Traditional media has budget--albeit it, a dramatically reduced one, to actually send people out to cover news. All too often, those reporters have limited time to dig, so they get information from "official sources" who tell them what a great effort is being made by official channels. Meanwhile their are people with blogs, and cameras and eyes and voices who are there when news breaks. Next time, instead of sending an outside reporter to a second or third world locality, they should turn to the blogs on Alice Eddie Backer's Global Voices. They should use their media to amplify the voice of people who have been there and lived that and experience life from a different perspective. Then maybe they will be equipped o ask the official sources better and more difficult questions.
Likewise, there was much talk about local news coverage. That gave me an interesting twise, because on my panel, I met Rich Skrenta of Topix.net, who turned out to live a couple of miles from me in San Carlos, CA, a community whose local newspaper died years ago. We quickly realized that we shared several issues in common. I have often thought of starting a local blog to put pressure on the rascals and scoundrels who think they run our community. A newspaper is too expensive to start and the ads would cost too much to get most local merchants to support it. But if this were all online then the economics would change and micro advertising, based on click-through revenues could make the model work better for both a news organization and a local advertiser.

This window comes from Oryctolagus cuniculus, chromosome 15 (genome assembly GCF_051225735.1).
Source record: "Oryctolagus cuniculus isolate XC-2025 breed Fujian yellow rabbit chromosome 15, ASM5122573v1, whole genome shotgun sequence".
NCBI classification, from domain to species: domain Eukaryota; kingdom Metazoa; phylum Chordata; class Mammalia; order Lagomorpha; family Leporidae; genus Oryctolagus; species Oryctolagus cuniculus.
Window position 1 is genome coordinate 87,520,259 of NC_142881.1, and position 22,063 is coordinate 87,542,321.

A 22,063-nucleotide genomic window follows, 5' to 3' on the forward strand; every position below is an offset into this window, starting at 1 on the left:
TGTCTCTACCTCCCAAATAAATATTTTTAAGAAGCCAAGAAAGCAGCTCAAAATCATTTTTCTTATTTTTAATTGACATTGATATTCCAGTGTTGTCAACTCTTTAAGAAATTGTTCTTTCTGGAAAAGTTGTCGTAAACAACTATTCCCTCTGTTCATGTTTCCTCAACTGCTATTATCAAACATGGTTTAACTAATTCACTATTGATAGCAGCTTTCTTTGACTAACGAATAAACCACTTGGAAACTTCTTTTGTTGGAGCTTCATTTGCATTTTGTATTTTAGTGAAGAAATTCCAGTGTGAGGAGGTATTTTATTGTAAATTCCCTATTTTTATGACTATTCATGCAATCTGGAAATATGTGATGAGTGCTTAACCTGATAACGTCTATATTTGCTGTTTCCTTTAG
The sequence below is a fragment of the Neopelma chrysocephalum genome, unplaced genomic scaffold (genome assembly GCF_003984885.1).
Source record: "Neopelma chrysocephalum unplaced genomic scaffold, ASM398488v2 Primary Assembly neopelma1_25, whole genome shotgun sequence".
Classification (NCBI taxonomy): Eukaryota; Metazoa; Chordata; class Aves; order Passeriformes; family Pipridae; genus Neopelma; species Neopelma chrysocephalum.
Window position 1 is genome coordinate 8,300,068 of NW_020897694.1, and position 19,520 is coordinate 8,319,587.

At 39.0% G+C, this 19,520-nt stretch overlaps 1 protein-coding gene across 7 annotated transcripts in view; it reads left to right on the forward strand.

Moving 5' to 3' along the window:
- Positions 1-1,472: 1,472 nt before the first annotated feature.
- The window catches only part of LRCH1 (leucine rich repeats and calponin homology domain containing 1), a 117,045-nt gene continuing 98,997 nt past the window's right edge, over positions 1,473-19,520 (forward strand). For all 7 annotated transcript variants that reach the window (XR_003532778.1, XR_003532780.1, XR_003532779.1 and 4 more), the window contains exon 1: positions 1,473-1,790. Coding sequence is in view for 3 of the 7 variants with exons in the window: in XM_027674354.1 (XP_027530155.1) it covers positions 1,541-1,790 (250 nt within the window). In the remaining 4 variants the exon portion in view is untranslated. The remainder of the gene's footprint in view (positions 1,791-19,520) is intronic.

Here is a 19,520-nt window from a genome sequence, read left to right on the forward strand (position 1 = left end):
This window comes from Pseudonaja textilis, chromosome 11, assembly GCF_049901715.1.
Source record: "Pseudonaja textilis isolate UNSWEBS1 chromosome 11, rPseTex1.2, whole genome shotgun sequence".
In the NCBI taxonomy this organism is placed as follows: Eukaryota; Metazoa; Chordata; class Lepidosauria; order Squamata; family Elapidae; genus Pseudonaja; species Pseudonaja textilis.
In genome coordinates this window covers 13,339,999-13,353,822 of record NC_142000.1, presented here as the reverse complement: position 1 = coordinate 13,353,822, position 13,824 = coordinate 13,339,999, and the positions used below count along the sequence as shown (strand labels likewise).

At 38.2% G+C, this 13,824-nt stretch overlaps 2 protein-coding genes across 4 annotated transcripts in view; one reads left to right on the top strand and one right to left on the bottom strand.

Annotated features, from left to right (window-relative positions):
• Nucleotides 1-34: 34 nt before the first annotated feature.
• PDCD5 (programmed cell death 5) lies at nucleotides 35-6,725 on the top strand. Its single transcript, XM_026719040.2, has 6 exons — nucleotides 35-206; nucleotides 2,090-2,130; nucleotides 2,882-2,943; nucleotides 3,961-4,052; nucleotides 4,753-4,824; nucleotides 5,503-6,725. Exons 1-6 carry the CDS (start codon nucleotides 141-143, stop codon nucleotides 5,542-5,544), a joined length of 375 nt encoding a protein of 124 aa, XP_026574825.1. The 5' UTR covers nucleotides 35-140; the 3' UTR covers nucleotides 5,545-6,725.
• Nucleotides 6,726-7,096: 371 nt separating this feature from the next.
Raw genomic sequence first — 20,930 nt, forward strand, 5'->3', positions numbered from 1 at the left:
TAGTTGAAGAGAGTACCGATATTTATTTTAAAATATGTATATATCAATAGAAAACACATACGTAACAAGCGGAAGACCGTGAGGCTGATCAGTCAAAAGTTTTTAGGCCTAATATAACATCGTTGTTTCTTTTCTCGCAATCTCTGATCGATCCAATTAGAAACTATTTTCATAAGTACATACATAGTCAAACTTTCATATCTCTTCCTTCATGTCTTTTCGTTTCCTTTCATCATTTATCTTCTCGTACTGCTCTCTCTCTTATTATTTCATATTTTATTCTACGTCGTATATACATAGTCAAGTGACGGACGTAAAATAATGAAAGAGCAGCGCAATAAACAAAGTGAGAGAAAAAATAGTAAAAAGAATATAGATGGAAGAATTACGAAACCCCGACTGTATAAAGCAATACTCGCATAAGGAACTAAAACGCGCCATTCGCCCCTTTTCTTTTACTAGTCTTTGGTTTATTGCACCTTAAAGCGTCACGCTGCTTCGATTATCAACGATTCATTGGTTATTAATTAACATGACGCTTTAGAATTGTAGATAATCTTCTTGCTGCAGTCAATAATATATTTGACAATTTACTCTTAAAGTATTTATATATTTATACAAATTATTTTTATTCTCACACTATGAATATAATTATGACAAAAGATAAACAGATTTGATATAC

Now San Carlos is small potatoes for a large news organization. We are located in between San Francisco and San Jose, two urban centers with newspapers whose voices and influence, revenues and community reach are accelerating toward vanishing points. These papers stuff the space between ads with wire copy. The only good news about their thinning classified ad sections is that fewer trees are dying in the name of used cars and apartments for rent. These two papers have tried just about everything they can think of to survive, everything except reaching out into communities, using bloggers as stringers, forums for community discussions, and yet that is where their readers are heading toward.
There is still hope for media companies. They are lost on what to do online. They have not figured out how to leverage the power of a news gathering organization into a world of bottom up conversationalist who have usurped so much power from the institutions of a few years ago. The media companies have little time before a new generation comes of age, one that doesn't read newspapers, doesn't listen to the radio, nor does it watch much television anymore. They have a Teflon(r) resistance to advertising and they don't pay much attention to authority figures. When these young people come into the workplace, that is the day the the big media companies will have little choice but to drive off to Jurassic Park to join the other fossils whose time has past--unless they very shortly get a clue that they are not in control and they never were.